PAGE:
‘Fixed salary mode’ recruitment policy.
In 1984 a novel recruitment approach was adopted to adjust an increased number of qualified agriculture technocrats in Jammu and Kashmir and the nomenclature of Rehbar Ziraat got added to the lexicon of Jammu and Kashmir public service sector. This was a politically motivated move to appease a visibly agitated section of the society—almost an act of throwing crumbs in front of prospective scientists, capable enough to grow more food for the nation. Who offered this unique idea, is a mystery? This conception of ‘Rehbar’ (literary meaning leader) not only brought disaster to the basic formation of agriculture consultancy sector in Jammu and Kashmir but blemished the conception of public service in the state. Taking cue from 1984 Rehbar Ziraat model of exploitation the future dispensations resorted to Rehbar misuse, freely, almost in every crucial department of the state and thus Rehbar-e- Taleem, Rehber-e-Sehat, Rehber-e- Khel and many other Rehbars were born. This ad-hoc and indifferent approach in public service is catching well with present political dispensation; who find it suitable for securing their vote bank politics and strengthening their political constituencies.
The recent ‘fixed salary mode’ recruitment policy of the government seems to be the manifestation of this more than two decade old novel idea of ‘Rehbar’ recruitment policy. The present ‘FSM’ employment policy is discriminatory in the first instance, as only subordinate (non-gazetted) public service sector is covered under this inequitable plan. This policy will lead to ‘Baraan coolie, taraan mate’, as only the superior class of the state service will flourish under this policy and with every passing day the subordinates will suffer more and more. They will not only go through financial grind and hardship but will have to face discriminatory working atmosphere, ultimately leading to inefficiency in overall public delivery system. In the present scenario of financial inflation and rising prices any dishonest reduction in legitimate salary will amount to violation of basic right of dignified survival. And no government, particularly the elected ones are authorized to make any stealthy shift from age old practice of paying genuinely. Equality—equality of all types is the essence of democracy, and we claim to be a democracy! How can government justify this discriminatory policy in an egalitarian society? Getting such inequitable act under the ambit of discipline, quality of service and financial regulation will lead to deep divisions in the society, which is already heading towards confusion on many other fronts.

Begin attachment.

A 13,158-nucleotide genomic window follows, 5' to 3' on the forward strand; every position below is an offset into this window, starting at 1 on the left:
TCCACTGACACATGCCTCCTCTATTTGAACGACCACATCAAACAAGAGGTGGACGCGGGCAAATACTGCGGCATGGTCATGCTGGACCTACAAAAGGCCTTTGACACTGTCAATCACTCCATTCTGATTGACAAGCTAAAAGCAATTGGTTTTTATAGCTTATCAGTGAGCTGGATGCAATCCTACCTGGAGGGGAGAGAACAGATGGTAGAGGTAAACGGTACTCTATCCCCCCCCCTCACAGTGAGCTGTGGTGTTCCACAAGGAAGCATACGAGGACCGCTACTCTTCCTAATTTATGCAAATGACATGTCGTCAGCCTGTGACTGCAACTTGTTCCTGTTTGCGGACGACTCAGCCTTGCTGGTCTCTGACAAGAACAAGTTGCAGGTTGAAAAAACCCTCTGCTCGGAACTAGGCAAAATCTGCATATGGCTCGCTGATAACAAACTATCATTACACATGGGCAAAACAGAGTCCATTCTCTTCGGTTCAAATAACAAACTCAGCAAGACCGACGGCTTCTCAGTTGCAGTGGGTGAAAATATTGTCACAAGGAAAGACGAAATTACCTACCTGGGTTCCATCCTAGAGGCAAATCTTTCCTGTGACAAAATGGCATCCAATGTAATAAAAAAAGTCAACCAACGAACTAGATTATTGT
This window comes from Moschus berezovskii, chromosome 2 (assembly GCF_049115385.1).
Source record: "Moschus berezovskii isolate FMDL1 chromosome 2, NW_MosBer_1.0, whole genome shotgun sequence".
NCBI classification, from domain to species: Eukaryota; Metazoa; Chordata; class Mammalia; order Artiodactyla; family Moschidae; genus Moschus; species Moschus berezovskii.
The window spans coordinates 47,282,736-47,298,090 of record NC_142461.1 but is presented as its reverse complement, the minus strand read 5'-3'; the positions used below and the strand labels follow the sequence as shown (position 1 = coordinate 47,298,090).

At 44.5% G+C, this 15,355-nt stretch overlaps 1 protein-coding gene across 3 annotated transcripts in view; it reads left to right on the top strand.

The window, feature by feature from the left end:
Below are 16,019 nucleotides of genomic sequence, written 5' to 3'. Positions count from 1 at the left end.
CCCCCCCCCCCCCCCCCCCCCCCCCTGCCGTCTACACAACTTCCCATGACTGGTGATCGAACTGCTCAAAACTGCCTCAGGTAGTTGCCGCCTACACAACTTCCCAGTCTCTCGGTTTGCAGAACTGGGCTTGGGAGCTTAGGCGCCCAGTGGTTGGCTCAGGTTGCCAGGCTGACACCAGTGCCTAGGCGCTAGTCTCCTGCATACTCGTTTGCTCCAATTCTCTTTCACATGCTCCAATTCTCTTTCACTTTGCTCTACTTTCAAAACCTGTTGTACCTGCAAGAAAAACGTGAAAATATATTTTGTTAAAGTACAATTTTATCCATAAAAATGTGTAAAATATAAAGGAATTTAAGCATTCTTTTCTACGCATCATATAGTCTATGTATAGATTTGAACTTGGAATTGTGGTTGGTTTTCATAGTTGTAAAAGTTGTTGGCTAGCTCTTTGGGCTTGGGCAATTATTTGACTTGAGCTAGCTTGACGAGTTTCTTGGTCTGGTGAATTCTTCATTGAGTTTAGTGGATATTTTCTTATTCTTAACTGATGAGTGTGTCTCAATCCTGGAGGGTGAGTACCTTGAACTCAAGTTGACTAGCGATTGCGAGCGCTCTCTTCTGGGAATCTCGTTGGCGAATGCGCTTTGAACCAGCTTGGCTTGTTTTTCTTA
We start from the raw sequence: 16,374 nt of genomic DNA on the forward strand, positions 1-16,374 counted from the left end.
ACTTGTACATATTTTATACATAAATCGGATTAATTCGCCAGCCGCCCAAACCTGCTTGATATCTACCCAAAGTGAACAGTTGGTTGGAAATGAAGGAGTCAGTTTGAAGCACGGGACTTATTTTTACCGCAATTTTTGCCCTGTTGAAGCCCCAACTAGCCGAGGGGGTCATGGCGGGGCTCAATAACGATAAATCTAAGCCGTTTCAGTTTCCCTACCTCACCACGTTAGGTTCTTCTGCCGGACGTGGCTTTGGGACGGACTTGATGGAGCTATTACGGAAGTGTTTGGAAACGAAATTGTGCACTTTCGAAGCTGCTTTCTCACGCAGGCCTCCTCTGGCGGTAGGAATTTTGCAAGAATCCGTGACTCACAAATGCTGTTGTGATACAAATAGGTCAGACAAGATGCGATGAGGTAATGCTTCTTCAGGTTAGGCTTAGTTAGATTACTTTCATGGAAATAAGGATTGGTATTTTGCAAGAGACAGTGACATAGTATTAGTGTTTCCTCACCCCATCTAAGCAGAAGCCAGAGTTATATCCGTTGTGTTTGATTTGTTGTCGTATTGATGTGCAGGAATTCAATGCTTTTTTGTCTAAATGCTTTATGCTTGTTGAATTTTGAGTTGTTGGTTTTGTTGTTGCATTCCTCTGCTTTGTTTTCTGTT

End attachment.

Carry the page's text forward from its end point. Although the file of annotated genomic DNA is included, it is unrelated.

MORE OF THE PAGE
After 1947 the literacy rate of our state has increased many folds; people have become more aware of their rights and duties and want to excel both qualitatively and quantitatively in every field of life. Any move to thwart the genuine aspirations of excellence will always prove counterproductive and will invite public anger. Let us assume this move of ‘fixed salary mode’ is to bring change in the corrupt and lethargic system of public service with an eye on excellence, discipline and improvement. But, such attributes and virtues cannot be achieved by financial penalty, instead, reforms and strictness in civil service and service conduct rules can bring desired changes. Nepotism and corruption which are already prevalent in our system will get a boost by this half hearted and unwise attempt of reforms in the state service sector. Making the non-gazetted service sector less remunerative and attractive very few people will opt for it and ultimately state will be short of subordinate service class. On all accounts such move will be arbitrary and in no way considerate in character. In recent past lawmakers and other functionaries of the government genuinely enhanced their salaries, but under any shoddy procedures of curtailment in remunerations of poor employees without any justification these enhancements can be challenged and categorized as mala fide.
Instead of punishing poor aspiring employees in the name of reforms the state political system should go for introspection and find its own liabilities. No elected dispensation should resort to coercive tactic of reforms to hide its own follies and that of its bureaucratic cronies. It will be in the best interest of the nation to rollback such imprudent policies and act honestly and sincerely in choosing its subordinate class on merits—only merits nothing more, nothing less.